General Motors (NYSE:GM) has proven its global retail prowess, and nowhere is that more evident than in the world's largest automotive market: China. General Motors was early to seize the Chinese market, compared to crosstown rivals such as Ford Motor Company (NYSE:F) and Fiat Chrysler, and its results in March were again solid. Let's take a look at last month's highlights and what recent trade tensions between the U.S. and China could mean for GM and its investors.

Better than it sounds

General Motors and its joint ventures delivered 352,346 units in China last month for a 2% gain over the prior year. Sales toward the end of the first quarter did slow a bit -- sales through the first three months were up 8% compared to the prior year, to just over 986,000 units. However, GM's 2% gain last month doesn't do the sales volume justice: It was good enough to set a GM March record in China and was more than the 296,341 units GM sold in the U.S. last month.

GM's Chevrolet Volt in front of ancient Chinese buildings.

Image source: General Motors.

Here's the brand breakdown: Cadillac again posted an incredible month in China, with sales jumping a staggering 46% from the prior year to over 18,000 units. Much of that was driven by sales of the XT5 luxury SUV, which continues to be the brand's best-selling model. XT5 sales increased 36% to more than 6,100 units. Sales of the XTS luxury sedan and ATS-L luxury sport sedan also popped 65% and 32%, respectively.

Buick's Excelle GT sedan helped drive the brand's sales 4% higher to an impressive 92,007 units. Sales of the Excelle GT alone hit nearly 24,000 units, and sales of the Verano family jumped 13% to over 15,000 units. Chevrolet deliveries also recorded an impressive 35% gain to 47,017 units, while GM's larger-volume brands, Baojun and Wuling, weighed on overall results with declines of 5.4% and 7.9%, respectively.

GM has long held a significant edge over Ford in China, and that gap has only widened recently. Ford's sales dropped 6% last year in China, compared to GM's 4.4% gain. Moreover, it wasn't just year-over-year gains where the gap remains obvious: GM sold more than 4 million units in China last year compared to Ford's 1.2 million. On the bright side, for Ford investors, the folks at the Blue Oval are preparing to double down, but investors of both need to be at least aware of mounting trade tensions. 

Trade tensions

GM's 2% gain in March won't jump off the paper, though it was a great month in the grand scheme of things. But trade tensions could spook the market in the near term. After placing tariffs on steel and aluminum imports last month, President Trump also took a shot at China's automotive trade policies. China currently requires foreign automakers to enter joint ventures with local automakers to produce vehicles in the country -- to avoid a 25% tariff on vehicles brought into China -- and prohibits the foreign entity from owning more than half of the partnership.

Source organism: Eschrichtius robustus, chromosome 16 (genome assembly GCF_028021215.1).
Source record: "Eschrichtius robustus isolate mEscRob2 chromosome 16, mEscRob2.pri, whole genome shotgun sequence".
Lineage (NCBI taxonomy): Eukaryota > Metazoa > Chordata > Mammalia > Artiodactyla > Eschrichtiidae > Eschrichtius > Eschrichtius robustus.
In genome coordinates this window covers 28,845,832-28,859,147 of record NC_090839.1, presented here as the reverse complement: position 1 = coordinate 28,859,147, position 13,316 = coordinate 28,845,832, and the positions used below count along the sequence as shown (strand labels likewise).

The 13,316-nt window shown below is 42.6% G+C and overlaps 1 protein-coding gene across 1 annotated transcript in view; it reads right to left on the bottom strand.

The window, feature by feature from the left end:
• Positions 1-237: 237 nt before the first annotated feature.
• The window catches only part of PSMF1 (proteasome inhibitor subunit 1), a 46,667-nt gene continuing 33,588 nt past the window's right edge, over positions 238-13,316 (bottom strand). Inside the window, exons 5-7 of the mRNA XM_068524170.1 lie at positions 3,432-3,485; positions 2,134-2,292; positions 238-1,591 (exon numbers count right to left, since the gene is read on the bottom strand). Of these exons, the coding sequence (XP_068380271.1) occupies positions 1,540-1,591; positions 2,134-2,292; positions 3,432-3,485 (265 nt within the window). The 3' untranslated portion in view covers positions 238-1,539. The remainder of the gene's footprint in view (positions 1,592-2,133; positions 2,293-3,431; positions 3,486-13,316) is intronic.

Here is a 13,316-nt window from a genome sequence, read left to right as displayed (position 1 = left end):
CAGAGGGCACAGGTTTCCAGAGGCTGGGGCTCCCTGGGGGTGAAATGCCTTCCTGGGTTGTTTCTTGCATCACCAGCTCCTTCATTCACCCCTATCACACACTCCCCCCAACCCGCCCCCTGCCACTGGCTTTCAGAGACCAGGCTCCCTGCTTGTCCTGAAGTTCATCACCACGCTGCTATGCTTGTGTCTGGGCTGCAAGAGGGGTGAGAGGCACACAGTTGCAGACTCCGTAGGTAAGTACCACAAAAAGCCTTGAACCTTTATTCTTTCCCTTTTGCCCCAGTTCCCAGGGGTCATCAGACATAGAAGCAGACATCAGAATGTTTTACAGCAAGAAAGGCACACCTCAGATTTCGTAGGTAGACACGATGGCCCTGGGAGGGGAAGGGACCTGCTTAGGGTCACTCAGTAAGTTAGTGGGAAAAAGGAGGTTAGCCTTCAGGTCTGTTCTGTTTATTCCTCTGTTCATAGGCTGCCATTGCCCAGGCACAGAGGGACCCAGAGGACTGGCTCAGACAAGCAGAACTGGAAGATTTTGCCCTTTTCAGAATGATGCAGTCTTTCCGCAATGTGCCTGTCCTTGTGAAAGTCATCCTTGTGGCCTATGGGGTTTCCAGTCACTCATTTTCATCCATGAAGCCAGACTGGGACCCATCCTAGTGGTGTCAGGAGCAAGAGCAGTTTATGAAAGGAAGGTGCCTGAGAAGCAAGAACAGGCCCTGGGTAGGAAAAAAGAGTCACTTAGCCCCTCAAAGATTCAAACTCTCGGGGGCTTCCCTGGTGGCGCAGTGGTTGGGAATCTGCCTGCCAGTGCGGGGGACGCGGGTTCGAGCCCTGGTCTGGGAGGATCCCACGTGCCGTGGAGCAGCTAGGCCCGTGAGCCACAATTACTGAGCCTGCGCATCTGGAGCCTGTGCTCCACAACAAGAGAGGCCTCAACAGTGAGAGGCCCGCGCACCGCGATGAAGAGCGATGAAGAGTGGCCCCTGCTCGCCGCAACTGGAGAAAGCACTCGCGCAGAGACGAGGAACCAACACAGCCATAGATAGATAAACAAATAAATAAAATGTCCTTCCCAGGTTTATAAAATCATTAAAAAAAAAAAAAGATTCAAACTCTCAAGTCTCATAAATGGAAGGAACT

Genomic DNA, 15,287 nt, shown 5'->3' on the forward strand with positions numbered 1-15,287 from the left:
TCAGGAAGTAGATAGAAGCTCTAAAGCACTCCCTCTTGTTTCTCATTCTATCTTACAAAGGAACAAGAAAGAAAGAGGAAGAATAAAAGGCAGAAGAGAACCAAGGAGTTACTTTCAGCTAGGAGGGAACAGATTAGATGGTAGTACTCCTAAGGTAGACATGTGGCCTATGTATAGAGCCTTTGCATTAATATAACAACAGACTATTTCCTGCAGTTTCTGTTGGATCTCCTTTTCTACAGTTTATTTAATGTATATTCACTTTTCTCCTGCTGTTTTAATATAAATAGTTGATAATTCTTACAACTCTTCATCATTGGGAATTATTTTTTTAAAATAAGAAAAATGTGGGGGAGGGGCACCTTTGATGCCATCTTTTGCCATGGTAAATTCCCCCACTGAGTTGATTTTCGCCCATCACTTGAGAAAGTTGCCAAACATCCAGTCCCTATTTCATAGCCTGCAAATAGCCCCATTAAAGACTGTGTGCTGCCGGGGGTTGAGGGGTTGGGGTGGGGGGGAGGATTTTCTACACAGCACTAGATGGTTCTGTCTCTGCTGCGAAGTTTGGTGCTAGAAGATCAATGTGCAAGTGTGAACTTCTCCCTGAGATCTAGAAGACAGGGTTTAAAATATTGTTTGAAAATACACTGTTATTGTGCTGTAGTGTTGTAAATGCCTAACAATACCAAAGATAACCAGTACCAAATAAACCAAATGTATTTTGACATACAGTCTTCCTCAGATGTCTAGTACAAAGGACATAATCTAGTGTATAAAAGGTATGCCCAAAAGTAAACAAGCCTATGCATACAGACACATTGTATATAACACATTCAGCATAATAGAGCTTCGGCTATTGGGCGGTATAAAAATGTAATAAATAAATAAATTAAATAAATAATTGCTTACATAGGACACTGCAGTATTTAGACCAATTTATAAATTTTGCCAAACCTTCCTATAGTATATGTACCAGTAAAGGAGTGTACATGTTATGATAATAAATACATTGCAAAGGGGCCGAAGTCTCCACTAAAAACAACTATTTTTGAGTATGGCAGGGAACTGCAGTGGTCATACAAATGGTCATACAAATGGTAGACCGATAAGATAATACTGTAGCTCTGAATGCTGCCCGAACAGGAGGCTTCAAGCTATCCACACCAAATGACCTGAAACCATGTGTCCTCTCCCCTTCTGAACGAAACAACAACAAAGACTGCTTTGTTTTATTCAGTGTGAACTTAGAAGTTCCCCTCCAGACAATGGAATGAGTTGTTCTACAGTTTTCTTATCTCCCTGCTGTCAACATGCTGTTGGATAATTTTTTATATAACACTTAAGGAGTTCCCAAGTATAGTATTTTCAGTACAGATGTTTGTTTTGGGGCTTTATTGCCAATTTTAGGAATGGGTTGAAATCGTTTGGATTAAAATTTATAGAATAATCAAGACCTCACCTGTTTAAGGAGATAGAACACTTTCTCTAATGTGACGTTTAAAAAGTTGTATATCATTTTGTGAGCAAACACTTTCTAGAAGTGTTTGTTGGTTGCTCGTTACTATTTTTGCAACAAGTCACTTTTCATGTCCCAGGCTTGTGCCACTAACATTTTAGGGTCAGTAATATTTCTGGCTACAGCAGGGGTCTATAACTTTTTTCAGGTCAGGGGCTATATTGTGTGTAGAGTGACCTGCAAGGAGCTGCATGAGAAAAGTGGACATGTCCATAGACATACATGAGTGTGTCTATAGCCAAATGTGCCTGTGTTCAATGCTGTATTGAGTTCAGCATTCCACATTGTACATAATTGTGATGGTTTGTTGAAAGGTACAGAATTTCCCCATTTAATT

There's definitely pressure from the U.S. for China to lower its tariff on imported vehicles, but the reality is, most foreign automakers are already producing vehicles in China through joint ventures, and some have renewed their joint venture contracts for the next two to three decades. More important, perhaps, is that foreign automakers would prefer business as usual, or a reduction in tariffs, without uncertainty of trade policies interfering with near- or long-term strategies -- as GM points out in its obligatory "work together" statement:

"We support a positive trade relationship between the U.S. and China, and urge both countries to continue to engage in constructive dialogue and pursue sustainable trade policies. We continue to believe both countries value a vibrant auto industry and understand the interdependence between the world's two largest automotive markets."

As sales in the U.S. peak, it's important for foreign automakers to capitalize on China's volume while optimizing as much as possible for profits. Investors would be wise to keep an eye on trade tensions between the U.S. and China, but automakers with established joint ventures shouldn't be too concerned -- Ford has imported less than 2% of its vehicles into China through February -- as they rely very little on importing vehicles into China. And if China ends up making tariffs more favorable, it'll only add to the options and possible strategies available for foreign automakers.  

This article represents the opinion of the writer, who may disagree with the “official” recommendation position of a Motley Fool premium advisory service. We’re motley! Questioning an investing thesis -- even one of our own -- helps us all think critically about investing and make decisions that help us become smarter, happier, and richer.